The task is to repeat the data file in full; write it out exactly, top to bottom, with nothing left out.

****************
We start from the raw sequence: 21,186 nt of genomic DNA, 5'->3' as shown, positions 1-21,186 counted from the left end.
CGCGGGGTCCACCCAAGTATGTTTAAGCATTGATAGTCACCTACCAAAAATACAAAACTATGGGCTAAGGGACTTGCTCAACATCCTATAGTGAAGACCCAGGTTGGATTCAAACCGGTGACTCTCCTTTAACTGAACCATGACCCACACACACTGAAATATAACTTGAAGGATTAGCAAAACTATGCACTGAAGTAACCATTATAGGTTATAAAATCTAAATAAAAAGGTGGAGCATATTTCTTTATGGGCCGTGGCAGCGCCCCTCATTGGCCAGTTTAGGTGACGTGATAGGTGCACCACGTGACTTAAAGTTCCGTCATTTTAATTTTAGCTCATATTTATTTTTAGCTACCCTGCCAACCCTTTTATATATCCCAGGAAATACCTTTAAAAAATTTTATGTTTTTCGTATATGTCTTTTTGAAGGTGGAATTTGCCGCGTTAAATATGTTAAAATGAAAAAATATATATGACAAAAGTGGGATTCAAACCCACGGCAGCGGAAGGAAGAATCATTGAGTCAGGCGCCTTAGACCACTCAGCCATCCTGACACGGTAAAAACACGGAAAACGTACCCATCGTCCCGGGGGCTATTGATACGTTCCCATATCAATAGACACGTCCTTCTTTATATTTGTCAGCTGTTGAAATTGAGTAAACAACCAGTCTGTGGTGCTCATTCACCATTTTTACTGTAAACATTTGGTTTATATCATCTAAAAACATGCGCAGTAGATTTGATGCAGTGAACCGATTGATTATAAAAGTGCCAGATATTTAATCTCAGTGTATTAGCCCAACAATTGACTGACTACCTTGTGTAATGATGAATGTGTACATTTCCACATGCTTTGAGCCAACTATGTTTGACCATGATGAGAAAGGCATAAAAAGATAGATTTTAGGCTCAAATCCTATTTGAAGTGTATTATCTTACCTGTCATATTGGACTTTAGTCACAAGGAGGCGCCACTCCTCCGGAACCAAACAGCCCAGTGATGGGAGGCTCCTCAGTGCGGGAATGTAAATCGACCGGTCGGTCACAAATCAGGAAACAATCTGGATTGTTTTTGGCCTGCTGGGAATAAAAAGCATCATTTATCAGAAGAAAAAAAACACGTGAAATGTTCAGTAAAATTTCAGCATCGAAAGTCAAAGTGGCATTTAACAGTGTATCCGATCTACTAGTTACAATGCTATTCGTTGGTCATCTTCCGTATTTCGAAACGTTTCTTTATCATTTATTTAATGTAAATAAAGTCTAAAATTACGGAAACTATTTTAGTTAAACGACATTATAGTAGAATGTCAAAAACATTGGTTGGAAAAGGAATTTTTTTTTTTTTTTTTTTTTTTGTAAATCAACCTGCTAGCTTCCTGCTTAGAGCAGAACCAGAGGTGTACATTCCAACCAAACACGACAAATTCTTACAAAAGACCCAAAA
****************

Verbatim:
We start from the raw sequence: 21,186 nt of genomic DNA, 5'->3' as shown, positions 1-21,186 counted from the left end.
CGCGGGGTCCACCCAAGTATGTTTAAGCATTGATAGTCACCTACCAAAAATACAAAACTATGGGCTAAGGGACTTGCTCAACATCCTATAGTGAAGACCCAGGTTGGATTCAAACCGGTGACTCTCCTTTAACTGAACCATGACCCACACACACTGAAATATAACTTGAAGGATTAGCAAAACTATGCACTGAAGTAACCATTATAGGTTATAAAATCTAAATAAAAAGGTGGAGCATATTTCTTTATGGGCCGTGGCAGCGCCCCTCATTGGCCAGTTTAGGTGACGTGATAGGTGCACCACGTGACTTAAAGTTCCGTCATTTTAATTTTAGCTCATATTTATTTTTAGCTACCCTGCCAACCCTTTTATATATCCCAGGAAATACCTTTAAAAAATTTTATGTTTTTCGTATATGTCTTTTTGAAGGTGGAATTTGCCGCGTTAAATATGTTAAAATGAAAAAATATATATGACAAAAGTGGGATTCAAACCCACGGCAGCGGAAGGAAGAATCATTGAGTCAGGCGCCTTAGACCACTCAGCCATCCTGACACGGTAAAAACACGGAAAACGTACCCATCGTCCCGGGGGCTATTGATACGTTCCCATATCAATAGACACGTCCTTCTTTATATTTGTCAGCTGTTGAAATTGAGTAAACAACCAGTCTGTGGTGCTCATTCACCATTTTTACTGTAAACATTTGGTTTATATCATCTAAAAACATGCGCAGTAGATTTGATGCAGTGAACCGATTGATTATAAAAGTGCCAGATATTTAATCTCAGTGTATTAGCCCAACAATTGACTGACTACCTTGTGTAATGATGAATGTGTACATTTCCACATGCTTTGAGCCAACTATGTTTGACCATGATGAGAAAGGCATAAAAAGATAGATTTTAGGCTCAAATCCTATTTGAAGTGTATTATCTTACCTGTCATATTGGACTTTAGTCACAAGGAGGCGCCACTCCTCCGGAACCAAACAGCCCAGTGATGGGAGGCTCCTCAGTGCGGGAATGTAAATCGACCGGTCGGTCACAAATCAGGAAACAATCTGGATTGTTTTTGGCCTGCTGGGAATAAAAAGCATCATTTATCAGAAGAAAAAAAACACGTGAAATGTTCAGTAAAATTTCAGCATCGAAAGTCAAAGTGGCATTTAACAGTGTATCCGATCTACTAGTTACAATGCTATTCGTTGGTCATCTTCCGTATTTCGAAACGTTTCTTTATCATTTATTTAATGTAAATAAAGTCTAAAATTACGGAAACTATTTTAGTTAAACGACATTATAGTAGAATGTCAAAAACATTGGTTGGAAAAGGAATTTTTTTTTTTTTTTTTTTTTTTGTAAATCAACCTGCTAGCTTCCTGCTTAGAGCAGAACCAGAGGTGTACATTCCAACCAAACACGACAAATTCTTACAAAAGACCCAAAA